Thursday, May 22, 2008

Chapter 27: Exchanges and Gains

Magician's Merger

by Xenophon Hendrix

Chapter 27

Friday morning I got up somewhat early, restrung my guitar, and gave it a rough tuning. Thursday night I had worked a little past my bedtime to get the carvings almost finished. They still weren't sanded quite enough to meet my standards. I'd have to give them another hit before doing the charging ritual.

The roads were finally clear enough to render riding our bikes non-idiotic, but we were planning on bringing Kirsten back with us in the van after school, so Mom drove Mary, Sean, and I again. I wasn't sure how to handle giving Kirsten her gift. Now that we were allowed to see each other again outside of school, I no longer had to give it to her there. In case she brought a gift for me, though, I carefully put Kirsten's present away in my backpack so that the wrapping wouldn't tear. I had taken to carrying the pack even when I wasn't riding my bike to school. It was much handier than carrying my school stuff loose.

After Kirsten and I shared our greeting hug and kiss, the morning rapidly got less pleasant. As we waited for the door to be unlocked, Carol was telling whoever would listen how I had run from him in the mall. I'd learned that I couldn't give him an inch. "I like the mall, Carol. If I had let you force me to kick your ass again, they would have banned me from the premises." I said it loud enough that much of the surrounding crowd could hear.

"Any time, Powyr."

"You're just not getting it. I don't get any jollies out of hurting people, not even you. If you attack me, I'll defend myself as necessary. Otherwise, if you leave me alone, I'll leave you alone."

"My mother thinks you're an asshole and your mother's a bitch," he said.

"My mother thinks you're a shithead and your mother's an imbecile."

He got in my face. I said, "Are you really looking for this kind of trouble just before winter break?"

"Take it back."

"If I took it back, it would only be to shove it up your ass."

I guess that was too much, because he swung at me. I deflected the punch with my left arm, stepped inside even closer, and hooked my right elbow into the side of his head. The fight was over after that.

Unfortunately, it wasn't because my elbow to the head had ended it. I hadn't had that much on it. Instead, Kirsten had taken control of Carol's deflected arm. She now had it twisted behind his back in what amounted to a standing hammerlock.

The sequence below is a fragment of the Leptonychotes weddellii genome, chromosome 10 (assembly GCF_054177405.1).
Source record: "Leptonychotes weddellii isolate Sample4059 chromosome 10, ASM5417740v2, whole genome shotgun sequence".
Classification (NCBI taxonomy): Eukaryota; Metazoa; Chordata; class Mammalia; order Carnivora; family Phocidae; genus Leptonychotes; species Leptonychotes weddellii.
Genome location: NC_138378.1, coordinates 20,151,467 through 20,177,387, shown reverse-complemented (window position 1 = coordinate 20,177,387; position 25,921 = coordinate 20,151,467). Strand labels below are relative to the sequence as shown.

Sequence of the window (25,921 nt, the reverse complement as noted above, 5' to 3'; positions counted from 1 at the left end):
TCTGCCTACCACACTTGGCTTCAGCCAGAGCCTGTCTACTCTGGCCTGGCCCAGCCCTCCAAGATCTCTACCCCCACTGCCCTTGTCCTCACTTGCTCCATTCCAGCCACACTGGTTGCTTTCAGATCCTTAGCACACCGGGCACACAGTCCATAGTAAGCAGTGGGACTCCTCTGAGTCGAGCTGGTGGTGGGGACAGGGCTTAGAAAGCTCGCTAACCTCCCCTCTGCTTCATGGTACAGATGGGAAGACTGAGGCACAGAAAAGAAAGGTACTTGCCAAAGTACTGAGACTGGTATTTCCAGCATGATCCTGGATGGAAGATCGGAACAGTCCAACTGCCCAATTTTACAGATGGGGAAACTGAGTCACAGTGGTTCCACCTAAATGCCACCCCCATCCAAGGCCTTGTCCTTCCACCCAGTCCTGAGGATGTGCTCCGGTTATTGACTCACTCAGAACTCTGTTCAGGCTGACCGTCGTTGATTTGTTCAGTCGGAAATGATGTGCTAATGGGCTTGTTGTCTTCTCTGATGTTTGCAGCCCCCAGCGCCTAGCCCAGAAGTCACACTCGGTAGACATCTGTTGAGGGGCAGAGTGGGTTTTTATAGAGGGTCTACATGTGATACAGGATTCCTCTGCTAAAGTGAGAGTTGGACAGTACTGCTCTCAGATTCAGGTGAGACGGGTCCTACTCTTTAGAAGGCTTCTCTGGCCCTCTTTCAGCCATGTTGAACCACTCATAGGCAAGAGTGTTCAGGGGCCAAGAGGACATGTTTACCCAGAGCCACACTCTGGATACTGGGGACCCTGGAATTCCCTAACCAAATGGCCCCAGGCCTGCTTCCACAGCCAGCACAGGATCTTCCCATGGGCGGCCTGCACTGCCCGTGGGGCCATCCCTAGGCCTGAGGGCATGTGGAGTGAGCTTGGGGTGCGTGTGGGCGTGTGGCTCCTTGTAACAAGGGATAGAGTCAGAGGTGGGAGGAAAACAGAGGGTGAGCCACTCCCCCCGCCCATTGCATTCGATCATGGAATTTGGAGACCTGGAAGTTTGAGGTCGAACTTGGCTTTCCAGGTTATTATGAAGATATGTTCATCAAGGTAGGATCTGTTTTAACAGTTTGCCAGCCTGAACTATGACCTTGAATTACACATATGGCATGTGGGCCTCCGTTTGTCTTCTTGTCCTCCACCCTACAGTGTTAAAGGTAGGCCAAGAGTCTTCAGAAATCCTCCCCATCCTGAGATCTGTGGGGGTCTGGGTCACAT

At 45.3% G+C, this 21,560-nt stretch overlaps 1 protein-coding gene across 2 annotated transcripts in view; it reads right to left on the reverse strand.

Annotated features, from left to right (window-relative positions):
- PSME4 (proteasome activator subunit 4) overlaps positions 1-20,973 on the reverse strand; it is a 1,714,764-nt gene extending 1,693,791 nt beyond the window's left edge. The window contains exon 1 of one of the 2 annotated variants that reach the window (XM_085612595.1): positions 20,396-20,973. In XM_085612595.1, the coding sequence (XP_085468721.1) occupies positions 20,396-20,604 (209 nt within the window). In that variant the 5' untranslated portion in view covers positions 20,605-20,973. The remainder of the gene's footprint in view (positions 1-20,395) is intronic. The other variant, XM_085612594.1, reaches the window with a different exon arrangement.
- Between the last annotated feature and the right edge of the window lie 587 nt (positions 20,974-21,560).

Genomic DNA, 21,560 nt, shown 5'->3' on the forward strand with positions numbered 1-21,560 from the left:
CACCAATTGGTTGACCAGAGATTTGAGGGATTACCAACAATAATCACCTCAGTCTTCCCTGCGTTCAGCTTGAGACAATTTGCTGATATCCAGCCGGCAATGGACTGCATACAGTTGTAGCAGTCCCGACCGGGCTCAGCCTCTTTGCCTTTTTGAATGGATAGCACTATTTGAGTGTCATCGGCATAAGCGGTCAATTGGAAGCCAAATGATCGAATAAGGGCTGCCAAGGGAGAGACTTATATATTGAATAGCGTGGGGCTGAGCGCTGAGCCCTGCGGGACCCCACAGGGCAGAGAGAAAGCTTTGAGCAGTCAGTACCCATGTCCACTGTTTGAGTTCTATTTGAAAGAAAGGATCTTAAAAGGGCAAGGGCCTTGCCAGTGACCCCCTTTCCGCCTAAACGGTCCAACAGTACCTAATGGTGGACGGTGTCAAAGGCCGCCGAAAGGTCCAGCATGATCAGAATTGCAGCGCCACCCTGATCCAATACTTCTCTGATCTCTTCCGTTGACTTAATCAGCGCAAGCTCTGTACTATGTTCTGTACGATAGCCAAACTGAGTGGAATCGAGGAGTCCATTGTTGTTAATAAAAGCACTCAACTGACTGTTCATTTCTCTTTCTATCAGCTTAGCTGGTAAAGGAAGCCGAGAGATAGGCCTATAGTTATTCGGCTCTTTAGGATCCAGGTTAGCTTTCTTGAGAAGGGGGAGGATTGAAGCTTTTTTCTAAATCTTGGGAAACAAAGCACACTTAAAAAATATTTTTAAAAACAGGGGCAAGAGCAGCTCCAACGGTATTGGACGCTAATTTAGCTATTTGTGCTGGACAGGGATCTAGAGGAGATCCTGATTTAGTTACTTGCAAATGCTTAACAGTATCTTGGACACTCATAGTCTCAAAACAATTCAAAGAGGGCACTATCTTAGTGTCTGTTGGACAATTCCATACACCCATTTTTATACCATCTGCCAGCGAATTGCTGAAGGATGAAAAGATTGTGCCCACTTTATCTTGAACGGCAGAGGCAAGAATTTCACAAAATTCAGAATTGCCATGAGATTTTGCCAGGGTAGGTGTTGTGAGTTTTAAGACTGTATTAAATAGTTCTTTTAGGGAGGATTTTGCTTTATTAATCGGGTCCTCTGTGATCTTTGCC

Whereas it reflects well on Kirsten's character that she so quickly came to your assistance, Ursus thought, I perceive that having a girl defend you probably makes you look bad among your age group.

Yeah, likely. "Carol," I said loudly, "how many times do I have to tell you that Kirsten can kick your ass?" People laughed at that. Perhaps the situation was salvaged.

Through the big windows, I saw Miss Gorse going down the hallway toward the door. "Teacher!" I said. At my warning, Kirsten released Carol with a little push. He whirled to face us. "Teacher!" I warned again. It sunk in that time, and he turned toward the door as it was being unlocked. He glared at me while we were hanging up our coats, but he didn't say anything more.

As we were walking inside the classroom, Ursus thought, That one isn't going to give up until we fight him again.

With our protection spell in force, I'd feel really bad about agreeing to meet him somewhere.

Indeed, it hardly makes for a fair duel, but I've always disdained the dueling culture. Unless I'm at war, I fight only when I have to defend myself. Along with his statement came memories about dueling.

Novi Orbis and the English Empire haven't had a real dueling culture in around a hundred years.

I think that's to their credit. Mind you, having the option to duel has the societal advantage of inducing people to be polite. As a disadvantage, though, it tends to degrade into being a way for young hotheads to prove their manhood.

Before class, Mr. Dean gave my term paper back. I had scored one hundred percent, and he had written, "Excellent job!" Considering that I now had an ancient scholar in my head who was increasingly influencing my thoughts and actions, I didn't take as much pride in the accomplishment as I might have. It was much like a professional athlete defeating children.

"What did you get," Kirsten asked.

"One hundred percent. How did you do?"


"I received ninety-nine," said Debbie Taylor. She got up and posted another book report. "I've caught up, Arthur."

At least I could still have some fun with that competition. With Ursus in residence, the amount I had been reading was actually less than usual. "You better keep it up over break, Taylor. I'm going to have some time to read." I smiled when I said it.

"As you say, 'May the best bookworm win.'"

"Nerds," Sean muttered.

I decided to give Kirsten her Christmas present at lunch. "Why are you taking your books with you?" Kirsten asked once class was dismissed and we got up from our desks.

"I have something in my pack."

"What is it?"

"You'll see when we get to your house."

"Oooo, mysterious."

Once we were inside and our winter gear was off, I took my pack over to one of the counter stools and opened it up. "I got you a Christmas present," I said as I handed it to Kirsten.

"Thank you!" She had a big smile.

"Are you going to make her wait until Christmas to open it?" Mrs. Kennedy asked.

"I thought about it. My mom is firmly in the no-opening-until-Christmas camp, but I want to be there when Kirsten sees it. So go ahead."